It all started this afternoon at 2 p.m. when all nine hopeful final-table participants made their way to the felt for the playdown to a winner. Lee Watkinson and Gavin Smith represented the professional contingent of the group with 21-year-old Edward Sabat leading the charge for the lesser-known players.
Weighing in the lightest chip-wise was Jon Eaton with just $75,000. "I'm in no man's land," was Eaton's assessment of the situation when we spoke to him yesterday and it didn't take long for him to be gunned down as he tried desperately to get his hands on some chips.
He was able to double up once, at the expense of Gavin Smith, but it wouldn't be enough as shortly after that he got all-in and lost against David Peters. Jon Eaton took $14,136 for his trouble and continues to give hope to poker bloggers the world over, having started as one himself.
Next on the chopping block was Australia's Damien Oborne. Damo, as he's known, came to be at this event by a rather circuitous route but, even after busting eighth, he must be glad to have made the journey. A rabid New York Giants fan, Oborne made the trip all the way from Down Under to watch the big game in Las Vegas. Hearing about this tournament, he decided to make the comparatively short trip here to test his luck.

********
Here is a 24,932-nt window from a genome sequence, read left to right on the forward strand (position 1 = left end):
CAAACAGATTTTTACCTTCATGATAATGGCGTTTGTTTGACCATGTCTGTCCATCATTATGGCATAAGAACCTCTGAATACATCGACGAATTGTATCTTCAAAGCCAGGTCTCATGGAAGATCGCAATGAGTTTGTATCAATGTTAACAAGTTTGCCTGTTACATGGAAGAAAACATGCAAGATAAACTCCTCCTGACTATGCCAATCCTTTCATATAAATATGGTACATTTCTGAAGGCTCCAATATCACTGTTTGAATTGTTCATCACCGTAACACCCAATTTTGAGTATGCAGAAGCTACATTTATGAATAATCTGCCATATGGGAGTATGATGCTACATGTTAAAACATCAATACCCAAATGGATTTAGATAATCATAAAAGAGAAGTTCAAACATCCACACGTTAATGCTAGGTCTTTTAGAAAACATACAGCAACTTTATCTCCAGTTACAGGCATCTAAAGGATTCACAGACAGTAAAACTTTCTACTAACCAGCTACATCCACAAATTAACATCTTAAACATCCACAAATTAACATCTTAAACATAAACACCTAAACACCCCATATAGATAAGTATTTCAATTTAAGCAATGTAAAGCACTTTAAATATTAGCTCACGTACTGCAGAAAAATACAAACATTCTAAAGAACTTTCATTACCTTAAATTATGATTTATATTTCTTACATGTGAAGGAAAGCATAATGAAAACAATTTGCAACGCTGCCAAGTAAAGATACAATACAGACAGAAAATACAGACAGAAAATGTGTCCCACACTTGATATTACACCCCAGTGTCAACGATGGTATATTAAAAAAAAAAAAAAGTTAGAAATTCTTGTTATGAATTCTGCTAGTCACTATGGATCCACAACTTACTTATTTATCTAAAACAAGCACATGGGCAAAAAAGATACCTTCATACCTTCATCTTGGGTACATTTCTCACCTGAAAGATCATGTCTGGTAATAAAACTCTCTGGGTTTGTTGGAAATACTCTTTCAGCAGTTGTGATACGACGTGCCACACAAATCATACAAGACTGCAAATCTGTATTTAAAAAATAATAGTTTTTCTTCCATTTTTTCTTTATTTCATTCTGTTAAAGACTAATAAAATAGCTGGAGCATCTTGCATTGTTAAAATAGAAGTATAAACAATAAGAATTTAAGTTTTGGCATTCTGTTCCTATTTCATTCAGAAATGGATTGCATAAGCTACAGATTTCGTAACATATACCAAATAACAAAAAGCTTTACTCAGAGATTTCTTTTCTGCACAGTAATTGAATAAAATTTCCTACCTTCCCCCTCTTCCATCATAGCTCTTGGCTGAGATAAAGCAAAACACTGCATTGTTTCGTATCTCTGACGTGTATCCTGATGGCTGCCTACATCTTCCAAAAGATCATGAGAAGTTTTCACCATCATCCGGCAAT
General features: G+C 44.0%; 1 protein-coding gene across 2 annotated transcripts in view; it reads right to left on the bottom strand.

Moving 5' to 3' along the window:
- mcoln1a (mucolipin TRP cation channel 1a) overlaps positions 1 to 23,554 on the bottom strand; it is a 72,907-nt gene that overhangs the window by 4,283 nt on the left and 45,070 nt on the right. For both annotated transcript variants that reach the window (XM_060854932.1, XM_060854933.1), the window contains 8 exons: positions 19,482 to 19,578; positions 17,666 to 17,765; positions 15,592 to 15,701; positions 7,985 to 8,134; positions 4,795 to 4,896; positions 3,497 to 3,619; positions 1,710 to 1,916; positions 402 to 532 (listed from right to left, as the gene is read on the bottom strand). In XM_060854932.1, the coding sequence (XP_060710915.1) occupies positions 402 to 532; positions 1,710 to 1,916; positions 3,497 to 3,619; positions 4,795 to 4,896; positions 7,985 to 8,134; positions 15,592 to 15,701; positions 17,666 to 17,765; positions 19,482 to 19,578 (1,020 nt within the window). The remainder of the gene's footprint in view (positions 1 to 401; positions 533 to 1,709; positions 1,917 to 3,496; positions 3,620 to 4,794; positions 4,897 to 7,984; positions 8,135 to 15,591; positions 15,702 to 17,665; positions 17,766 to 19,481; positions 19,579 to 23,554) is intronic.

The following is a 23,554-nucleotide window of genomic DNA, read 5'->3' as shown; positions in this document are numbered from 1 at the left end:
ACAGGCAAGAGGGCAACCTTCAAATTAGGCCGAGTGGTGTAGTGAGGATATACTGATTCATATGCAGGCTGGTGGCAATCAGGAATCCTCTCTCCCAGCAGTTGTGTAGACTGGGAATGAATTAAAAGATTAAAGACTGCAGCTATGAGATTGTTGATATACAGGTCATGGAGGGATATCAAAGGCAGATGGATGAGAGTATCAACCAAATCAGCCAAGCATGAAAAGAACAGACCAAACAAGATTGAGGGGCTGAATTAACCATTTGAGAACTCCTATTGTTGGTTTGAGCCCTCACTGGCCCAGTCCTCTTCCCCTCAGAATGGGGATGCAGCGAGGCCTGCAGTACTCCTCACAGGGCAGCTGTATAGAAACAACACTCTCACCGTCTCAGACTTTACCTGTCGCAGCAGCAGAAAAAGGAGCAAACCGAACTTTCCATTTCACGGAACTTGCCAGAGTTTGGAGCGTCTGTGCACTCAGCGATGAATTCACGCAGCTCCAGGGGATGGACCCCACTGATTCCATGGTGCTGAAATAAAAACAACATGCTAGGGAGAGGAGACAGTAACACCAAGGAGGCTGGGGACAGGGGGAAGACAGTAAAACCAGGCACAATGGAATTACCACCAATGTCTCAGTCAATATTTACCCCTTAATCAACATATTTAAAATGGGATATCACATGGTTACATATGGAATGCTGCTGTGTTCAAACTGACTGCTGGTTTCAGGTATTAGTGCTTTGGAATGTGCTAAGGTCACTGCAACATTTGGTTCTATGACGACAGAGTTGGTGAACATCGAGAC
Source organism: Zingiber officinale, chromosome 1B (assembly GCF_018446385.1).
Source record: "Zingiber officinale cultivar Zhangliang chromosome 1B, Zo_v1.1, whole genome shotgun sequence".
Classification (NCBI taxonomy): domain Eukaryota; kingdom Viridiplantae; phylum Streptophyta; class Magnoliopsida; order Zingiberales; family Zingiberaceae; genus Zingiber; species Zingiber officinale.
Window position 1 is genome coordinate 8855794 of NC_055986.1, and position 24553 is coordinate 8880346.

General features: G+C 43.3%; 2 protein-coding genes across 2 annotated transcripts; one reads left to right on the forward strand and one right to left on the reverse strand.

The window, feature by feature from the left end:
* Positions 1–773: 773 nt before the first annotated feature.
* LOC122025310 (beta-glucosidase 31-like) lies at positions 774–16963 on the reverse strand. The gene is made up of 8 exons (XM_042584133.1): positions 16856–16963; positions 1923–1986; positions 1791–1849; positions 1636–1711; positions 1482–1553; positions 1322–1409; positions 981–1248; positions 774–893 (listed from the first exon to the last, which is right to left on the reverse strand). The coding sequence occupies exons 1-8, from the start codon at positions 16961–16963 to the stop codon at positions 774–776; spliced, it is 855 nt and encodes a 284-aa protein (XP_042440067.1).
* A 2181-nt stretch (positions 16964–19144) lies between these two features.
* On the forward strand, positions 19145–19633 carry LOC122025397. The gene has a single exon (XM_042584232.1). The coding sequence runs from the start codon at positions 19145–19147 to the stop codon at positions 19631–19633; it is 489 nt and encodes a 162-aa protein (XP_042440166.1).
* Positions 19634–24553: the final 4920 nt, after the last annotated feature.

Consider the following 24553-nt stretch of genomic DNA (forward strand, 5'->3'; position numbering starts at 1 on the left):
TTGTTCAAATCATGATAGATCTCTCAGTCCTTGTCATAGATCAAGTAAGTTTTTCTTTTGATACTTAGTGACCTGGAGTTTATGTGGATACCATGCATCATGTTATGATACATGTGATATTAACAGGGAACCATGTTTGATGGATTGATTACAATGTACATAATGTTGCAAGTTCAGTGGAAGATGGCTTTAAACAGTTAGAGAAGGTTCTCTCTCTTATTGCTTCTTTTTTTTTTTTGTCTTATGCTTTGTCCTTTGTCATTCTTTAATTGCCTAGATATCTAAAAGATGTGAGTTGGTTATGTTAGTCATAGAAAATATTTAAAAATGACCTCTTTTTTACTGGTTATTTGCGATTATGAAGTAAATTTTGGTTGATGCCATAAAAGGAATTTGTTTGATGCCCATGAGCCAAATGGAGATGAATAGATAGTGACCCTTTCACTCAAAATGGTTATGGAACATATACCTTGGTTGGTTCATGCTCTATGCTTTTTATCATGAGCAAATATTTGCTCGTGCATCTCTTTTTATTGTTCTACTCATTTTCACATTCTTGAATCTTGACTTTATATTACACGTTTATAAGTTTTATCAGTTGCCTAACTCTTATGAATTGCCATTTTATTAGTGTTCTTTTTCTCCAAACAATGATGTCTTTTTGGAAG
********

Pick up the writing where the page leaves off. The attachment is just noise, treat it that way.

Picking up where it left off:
He came into the day as one of the short stacks with $124,000 and managed to move up just one spot in the payouts before being ejected. It was folded around to David Peters on the button and he put in an opening raise.
Oborne, in the small blind, decided to take a stand and shipped the rest of his stack into the middle. The big blind folded and Peters, somewhat priced into the hand at this point, made the call.
When the cards were rolled we saw Oborne had picked a good spot with his A♥ 5♠ leading his opponent's K♣ T♥. The flop changed things though, coming ten-high. Neither the turn nor the river was able to reverse the situation and Damien Oborne was out, $21,204 richer.
With two players down and six more to go we saw a bit more activity from one of the pros at the table, Lee Watkinson. Lee has been extremely successful lately on the tour with a final-table finish at last year's WSOP Main Event, back-to-back final tables in preliminary events at the recent Aussie Millions and a fifth-place finish at the $10k WPT event last week in Atlantic City.